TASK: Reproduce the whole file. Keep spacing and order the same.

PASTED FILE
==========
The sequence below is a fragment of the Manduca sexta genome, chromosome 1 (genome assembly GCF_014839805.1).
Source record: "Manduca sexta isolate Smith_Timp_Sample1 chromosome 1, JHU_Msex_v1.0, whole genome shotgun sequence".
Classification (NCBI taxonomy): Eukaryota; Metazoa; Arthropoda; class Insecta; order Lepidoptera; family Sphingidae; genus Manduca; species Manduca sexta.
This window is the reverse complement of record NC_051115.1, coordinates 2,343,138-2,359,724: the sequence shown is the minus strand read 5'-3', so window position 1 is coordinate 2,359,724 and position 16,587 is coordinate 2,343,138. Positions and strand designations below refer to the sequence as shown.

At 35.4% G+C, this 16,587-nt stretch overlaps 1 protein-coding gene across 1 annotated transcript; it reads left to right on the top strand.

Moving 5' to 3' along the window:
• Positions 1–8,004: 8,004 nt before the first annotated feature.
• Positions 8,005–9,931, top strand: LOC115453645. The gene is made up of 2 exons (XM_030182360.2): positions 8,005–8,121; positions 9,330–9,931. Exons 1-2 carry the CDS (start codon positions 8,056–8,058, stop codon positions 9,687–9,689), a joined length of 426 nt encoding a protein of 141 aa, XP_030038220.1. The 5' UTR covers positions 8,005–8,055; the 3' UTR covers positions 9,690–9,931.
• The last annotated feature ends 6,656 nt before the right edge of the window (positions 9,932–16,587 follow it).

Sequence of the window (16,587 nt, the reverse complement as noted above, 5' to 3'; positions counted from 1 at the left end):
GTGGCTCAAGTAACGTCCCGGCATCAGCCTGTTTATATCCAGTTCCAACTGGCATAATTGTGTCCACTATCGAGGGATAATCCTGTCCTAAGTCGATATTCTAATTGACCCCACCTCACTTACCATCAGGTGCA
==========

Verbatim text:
The sequence below is a fragment of the Manduca sexta genome, chromosome 1 (genome assembly GCF_014839805.1).
Source record: "Manduca sexta isolate Smith_Timp_Sample1 chromosome 1, JHU_Msex_v1.0, whole genome shotgun sequence".
Classification (NCBI taxonomy): Eukaryota; Metazoa; Arthropoda; class Insecta; order Lepidoptera; family Sphingidae; genus Manduca; species Manduca sexta.
This window is the reverse complement of record NC_051115.1, coordinates 2,343,138-2,359,724: the sequence shown is the minus strand read 5'-3', so window position 1 is coordinate 2,359,724 and position 16,587 is coordinate 2,343,138. Positions and strand designations below refer to the sequence as shown.

At 35.4% G+C, this 16,587-nt stretch overlaps 1 protein-coding gene across 1 annotated transcript; it reads left to right on the top strand.

Moving 5' to 3' along the window:
• Positions 1–8,004: 8,004 nt before the first annotated feature.
• Positions 8,005–9,931, top strand: LOC115453645. The gene is made up of 2 exons (XM_030182360.2): positions 8,005–8,121; positions 9,330–9,931. Exons 1-2 carry the CDS (start codon positions 8,056–8,058, stop codon positions 9,687–9,689), a joined length of 426 nt encoding a protein of 141 aa, XP_030038220.1. The 5' UTR covers positions 8,005–8,055; the 3' UTR covers positions 9,690–9,931.
• The last annotated feature ends 6,656 nt before the right edge of the window (positions 9,932–16,587 follow it).

Sequence of the window (16,587 nt, the reverse complement as noted above, 5' to 3'; positions counted from 1 at the left end):
GTGGCTCAAGTAACGTCCCGGCATCAGCCTGTTTATATCCAGTTCCAACTGGCATAATTGTGTCCACTATCGAGGGATAATCCTGTCCTAAGTCGATATTCTAATTGACCCCACCTCACTTACCATCAGGTGCA